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Apple Vision Pro, iOS 17 and MacBook Air 15": Apple's WWDC 2023 Roundup

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Apple has just wrapped up its WWDC 2023 opening conference. And we were treated to some very heavy stuff, with the official unveiling of Apple's first XR headset, the Vision Pro and its exorbitant price tag. Apple is also going full steam ahead with iOS 17, iPadOS 17 and watchOS 10. We round up all Apple's announcements during WWDC 2023.

iOS 17, iPadOS 17 and watchOS 10 betas now available

Apple has unveiled a host of new features for all its iPhone and iPad operating systems. Developer betas are available from this Monday, June 5, 2023.

We'll be bringing you up to date on the new features of iOS 17 for the iPhone 14 (Plus) and iPhone 14 Pro (Max), as well as iPadOS 17 for the iPad 2022 and iPad Pro M2 2022, and watchOS 10 for the Apple Watch 8 and Apple Watch Ultra.

The slimline 15-inch MacBook Air

The manufacturer started straight away by announcing the new MacBook Air 15". This laptop with its ultra-slim form factor was eagerly awaited by fans. Its slab measures exactly 15.3 inches, it features two USB-C ports, a 3.5 mm jack and will be available in four colors.

Slim format with two USB-C ports, a 3.5 mm jack and 4 colors. The screen size is exactly 15.3 inches, and Apple has decided to stick with an M2 chip for this model.

Pricing will be $1,299 in the U.S., and sales are due to start next week. We'll update this article with information for the French market.

Apple MacBook Air 15-inch datasheet
Apple MacBook Air 15-inch datasheet. / © NextPit

Mac Studio and Mac Pro with M2 Ultra chip

I'm going to pass quickly over the next PC announcements, since these are products aimed at the "pros"—in other words, the rich. So, we have a new version of the Mac Studio, but this time with a new M2 Ultra chip that packs 50% more memory than the M1 Ultra.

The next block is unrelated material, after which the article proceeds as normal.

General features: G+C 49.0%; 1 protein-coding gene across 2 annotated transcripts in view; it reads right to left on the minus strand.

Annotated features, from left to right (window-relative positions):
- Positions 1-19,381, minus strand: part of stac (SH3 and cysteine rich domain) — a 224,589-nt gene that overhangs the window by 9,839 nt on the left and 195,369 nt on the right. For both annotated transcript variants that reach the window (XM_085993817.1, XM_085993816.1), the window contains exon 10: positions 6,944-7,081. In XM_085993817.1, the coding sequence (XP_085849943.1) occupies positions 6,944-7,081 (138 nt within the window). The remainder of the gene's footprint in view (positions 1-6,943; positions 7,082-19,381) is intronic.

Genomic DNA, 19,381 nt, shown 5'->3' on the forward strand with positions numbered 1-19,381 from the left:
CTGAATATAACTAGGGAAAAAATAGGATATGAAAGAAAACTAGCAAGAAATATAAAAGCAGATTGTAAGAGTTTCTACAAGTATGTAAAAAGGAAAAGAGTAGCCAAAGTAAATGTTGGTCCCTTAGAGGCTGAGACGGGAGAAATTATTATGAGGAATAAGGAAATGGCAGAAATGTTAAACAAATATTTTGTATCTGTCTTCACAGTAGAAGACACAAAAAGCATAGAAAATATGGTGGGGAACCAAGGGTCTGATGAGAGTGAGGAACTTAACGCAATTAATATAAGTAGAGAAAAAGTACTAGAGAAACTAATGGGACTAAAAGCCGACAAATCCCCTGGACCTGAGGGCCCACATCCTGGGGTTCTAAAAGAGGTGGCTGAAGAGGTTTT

Technical specifications of Apple's new Mac Pro.
Technical specifications of Apple's new Mac Pro. / © NextPit

There's also a Mac Pro, powered by the Apple M2 Ultra chip. The products are available next week, but prices, even in the US, are not yet known. Only the price of the Mac Studio with an M2 Max chip has been announced at $1,999.

Technical specifications of Apple's new Mac Studio.
Technical specifications of Apple's new Mac Studio. / © NextPit

iOS 17: more powerful AirDrop and Live Voicemail for ignoring your contacts with a clear conscience

A summary of what's new in Apple's iOS 17.
A summary of what's new in Apple's iOS 17. / © NextPit

Let's start with a totally gimmicky feature that serves no purpose, but is really cool so we don't care. We're talking about personalized posters that appear on your screen according to the contact calling you. Personalization options are always good to have.

iOS 17: Contact posters
Posters change depending on who's calling. / © NextPit

Next up is something a little more useful. Apple has introduced the Live Voicemail function. When someone calls you, and you redirect them to your voicemail, you'll see their message written in real time. So, you don't have to listen. Your caller can also leave you a voice message via FaceTime.

Apple iOS 17
Ignore your contacts with a clear conscience. / © NextPit

There's also something new in iMessage. These include the Check-In function, which lets you tell a loved one(s) that you're home safe and sound at the touch of a button. There are also new stickers created from Live Photos.

Apple iOS 17
A handy feature when returning from a party, for example. / © NextPit

Apple made a nice announcement about AirDrop, whose range has been extended, or rather, you'll still be able to share a file from your iPhone even if you go outside AirDrop's normal range. Apple claims that this won't result in any loss of quality for the transferred file.

iOS 17: Name Drop
AirDrop gets more powerful on your iPhone with iOS 17. / © NextPit

It wouldn't be an Apple keynote without a little gadget exclusive to the Apple brand's devices. Discover the Apple Standby. It's a little stand with a MagSafe attachment that's supposed to let you use your iPhone as a connected screen, in landscape mode.

iOS 17: Stand By
The famous Apple Standby. / © NextPit

iPadOS 17 focuses on widgets and productivity

Apple iPadOS 17
A summary of what's new in Apple's iPadOS 17. / © NextPit

Apple has quietly declared that "the iPad is the best device for PDFs", and iPadOS 17 will enable multiple users on multiple iPads to collaborate on the same document. Each will be able to see the other's modifications in real time on his or her own tablet.

PDF support on iPadOS 17
With the In-line PDF function, you'll be able to collaborate with several people on several iPads at the same time. / © NextPit

There's also something new in Stage Manager. You'll be able to manage windows on your screen more easily, and the display will be optimized. Apple has also introduced new interactive widgets for Reminders, for example, or to manage the brightness of your connected lights.

The iPadOS 17 lock screen has also been reworked to be more ergonomic, and will leave you with wider customization options.

Apple iPadOS 17
Multitasking galore with iPadOS 17's new Stage Manager. / © NextPit